Google Doc Phishing: 3rd Party Sharing Features Manipulated

Last week, another major phishing campaign impacted over 1 million Gmail users, taking advantage of legitimate 3rd party sharing features to sneak past security filters. We reported on another Google phishing attack back in early 2017, but this one uses even more sophisticated tactics. Another attack occurring so soon shouldn’t be surprising, as phishing attacks increased by 65% in 2016, with just under 100k phishing attacks getting reported every month.

Number of phishing attacks from 2015-2016. The number of phishing attacks in 2016 was higher than any previous year since the Anti-Phishing Working Group (APWG) began recording in 2004.

Google Doc Phishing Email

How it Works

  • User receives an email within their primary inbox with the subject line “[sender] has shared a Document on Google Docs with you”
  • The user knows the sender (and has them in their contacts) so they open the malicious email
  • The email contains a link that leads the user to another page where they grant permission to a fake “Google Docs” application
  • Without ever typing or specifically “giving up” their credentials, the attacker now has permission to read, write, and access the victims email (including contacts)
  • The Google Doc phishing email is then sent to all of the users contacts, continuing the cycle and gaining access to more accounts

By granting these permissions, victims basically hand over complete access to their email, and although there are no reports of this yet, cybercriminals could view messages and collect confidential information, to later sell on the dark web.

Why it Works

The Google Doc phishing attack works particularly well because it utilizes legitimate sharing features within Google. The icons and messaging within the email are familiar to users, so there is very little evidence that the email isn’t real. Plus, since the phishing attack infiltrates email accounts to continue spreading the email, the sender addresses are legitimate and Google places the email into the primary inbox.

The link within the email doesn’t take victims to a bogus or counterfeit Google login page; the bad guys have manipulated 3rd party sharing features to work within the Google Drive family of applications undetected. Users don’t even actively give up their credentials, victims are just giving a bogus app access to their account. The Google Doc phishing scam takes advantage of the fact that people can create non-Google web applications with misleading names. This particular weakness has been known as a theoretical possibility for several years.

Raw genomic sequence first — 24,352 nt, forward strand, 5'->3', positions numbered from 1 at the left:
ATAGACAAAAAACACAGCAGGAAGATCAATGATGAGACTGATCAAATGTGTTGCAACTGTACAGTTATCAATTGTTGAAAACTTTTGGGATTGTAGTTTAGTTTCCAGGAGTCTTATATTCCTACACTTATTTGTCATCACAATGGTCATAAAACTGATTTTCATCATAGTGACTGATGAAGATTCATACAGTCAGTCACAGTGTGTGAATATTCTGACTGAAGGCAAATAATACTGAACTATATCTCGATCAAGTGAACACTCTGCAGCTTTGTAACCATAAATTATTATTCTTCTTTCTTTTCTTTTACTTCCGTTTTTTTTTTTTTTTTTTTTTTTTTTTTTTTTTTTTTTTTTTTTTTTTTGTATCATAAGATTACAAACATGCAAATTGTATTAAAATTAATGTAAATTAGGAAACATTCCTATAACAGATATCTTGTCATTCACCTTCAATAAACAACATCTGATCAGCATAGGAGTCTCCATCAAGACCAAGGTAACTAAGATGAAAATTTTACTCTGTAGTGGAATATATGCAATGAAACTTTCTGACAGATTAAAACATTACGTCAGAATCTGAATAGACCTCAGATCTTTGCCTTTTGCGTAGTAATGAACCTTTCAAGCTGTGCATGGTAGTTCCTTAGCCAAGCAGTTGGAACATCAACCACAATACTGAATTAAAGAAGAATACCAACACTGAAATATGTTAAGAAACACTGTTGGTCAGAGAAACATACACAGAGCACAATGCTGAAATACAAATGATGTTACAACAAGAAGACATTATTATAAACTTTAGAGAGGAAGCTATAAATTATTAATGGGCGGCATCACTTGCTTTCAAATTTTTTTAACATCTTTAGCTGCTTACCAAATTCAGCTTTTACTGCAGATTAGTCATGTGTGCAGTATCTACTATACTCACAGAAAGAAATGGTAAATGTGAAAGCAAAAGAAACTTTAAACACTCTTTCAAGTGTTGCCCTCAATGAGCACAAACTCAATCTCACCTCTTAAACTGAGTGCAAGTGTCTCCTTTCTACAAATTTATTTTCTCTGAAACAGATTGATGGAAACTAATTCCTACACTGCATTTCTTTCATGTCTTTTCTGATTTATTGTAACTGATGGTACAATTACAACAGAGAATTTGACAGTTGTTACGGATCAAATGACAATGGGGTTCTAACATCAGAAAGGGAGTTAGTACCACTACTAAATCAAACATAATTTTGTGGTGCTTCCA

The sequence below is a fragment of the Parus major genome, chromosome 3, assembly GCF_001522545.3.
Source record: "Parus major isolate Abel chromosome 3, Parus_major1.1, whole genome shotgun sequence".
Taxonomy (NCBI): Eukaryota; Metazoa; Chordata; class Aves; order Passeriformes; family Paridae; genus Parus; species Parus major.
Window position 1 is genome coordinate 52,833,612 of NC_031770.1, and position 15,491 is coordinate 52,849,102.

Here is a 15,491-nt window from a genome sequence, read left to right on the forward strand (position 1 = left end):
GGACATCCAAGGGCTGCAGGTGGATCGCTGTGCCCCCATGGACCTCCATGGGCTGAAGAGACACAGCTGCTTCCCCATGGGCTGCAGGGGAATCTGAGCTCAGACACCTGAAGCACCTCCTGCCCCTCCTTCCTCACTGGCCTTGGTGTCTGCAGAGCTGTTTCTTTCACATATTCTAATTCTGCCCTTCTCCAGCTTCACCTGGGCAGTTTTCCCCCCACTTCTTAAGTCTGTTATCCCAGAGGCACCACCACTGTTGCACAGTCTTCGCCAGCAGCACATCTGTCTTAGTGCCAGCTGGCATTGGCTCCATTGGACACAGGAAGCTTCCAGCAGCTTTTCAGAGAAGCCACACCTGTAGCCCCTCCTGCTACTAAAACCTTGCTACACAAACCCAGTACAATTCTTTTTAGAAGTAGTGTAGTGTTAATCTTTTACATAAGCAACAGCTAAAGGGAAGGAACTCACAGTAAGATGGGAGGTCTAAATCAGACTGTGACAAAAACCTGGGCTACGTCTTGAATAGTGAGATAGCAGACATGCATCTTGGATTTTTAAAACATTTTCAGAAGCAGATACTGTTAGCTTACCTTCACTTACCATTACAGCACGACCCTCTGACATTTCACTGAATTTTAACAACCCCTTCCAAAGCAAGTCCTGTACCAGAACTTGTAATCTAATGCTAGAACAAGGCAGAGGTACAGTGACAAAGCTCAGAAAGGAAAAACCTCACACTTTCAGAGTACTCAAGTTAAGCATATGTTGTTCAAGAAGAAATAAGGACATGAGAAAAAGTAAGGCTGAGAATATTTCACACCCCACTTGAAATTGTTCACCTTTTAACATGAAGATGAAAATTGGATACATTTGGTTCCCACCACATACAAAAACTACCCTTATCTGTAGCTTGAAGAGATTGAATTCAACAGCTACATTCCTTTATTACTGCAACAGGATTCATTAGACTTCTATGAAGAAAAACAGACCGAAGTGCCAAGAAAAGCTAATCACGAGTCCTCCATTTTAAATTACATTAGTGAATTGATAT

All of this standard-looking behavior made it difficult for the vast majority of email filtering solutions to detect the attack. Using signature-based phishing indicators, there is nothing for email filters to flag. From their view, the email is coming from a legitimate sender and contains a safe sharing link.

Phishing Clues

Even though this attack uses complex methods there are two clues that uncover this Google Doc phishing attack.

  1. Strange email address: If users receive this phishing email, they might notice that the email isn’t actually directly sent to them, but that they are BCC’d. The direct recipient of the email is an address that starts with “hhhhhhhhhhhhhh” and ends with “@mailinator.com”. This domain comes from a website that creates temporary or disposable email addresses.
  2. Developer email: When users get to the application permissions page, they are able to view who the developer of the counterfeit “Google Docs” application is. The developer email is, “Eugene.pupov@gmail.com” clearly not the real Google Doc application.

What now?

If you have already fallen for the Google Doc phishing scam, there are some things you can do to protect yourself after the fact.

  • Go into your Google Account Permission settings and revoke permissions for the fake Google Docs app.
  • Set up two factor authentication so if the hacker attempts to access your account again they will be unable to do so.

Luckily, Google has now taken precautionary steps to stop this attack by deleting the fake Google Docs application so this particular threat has been stopped for now. However variations are bound to pop-up—possible setting the stage for even more compelling and dangerous phishing attacks.

Advanced Phishing Protection

Although this attack got by the vast majority of email security systems, it was detected and isolated immediately by Vade Secure’s global threat centers. Our systems are fed with massive data on over 400 million email boxes and powered by artificial intelligence.

Vade Secure’s email security solution spotted and isolated the Google Doc Scam starting with the first email that hit our system.

This predictive email security system can detect both known and unknown threats. Our advanced phishing protection uses 8-layers of protection to determine if emails are legitimate, before letting them into your employees’ inboxes.

The real-time worldwide scanning solution uses:

  • Artificial intelligence
  • Heuristics
  • Counter measure detection
  • Machine learning
  • Real time reputation
  • Future behavior projection
  • Webpage exploration
  • Domain name exploration

Employee education and training just isn’t enough anymore; support your employees efforts with Vade Secure’s email security suite to defend against ransomware, spear phishing, and zero-day attacks.

Want to learn more about our solution? Contact us today to schedule a demo.

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By Adrien Gendre

Adrien Gendre

Comments

  1. Really Google can have such kind of issues? I was not aware of that and thanks for such valuable information. We will take care of our docs now.

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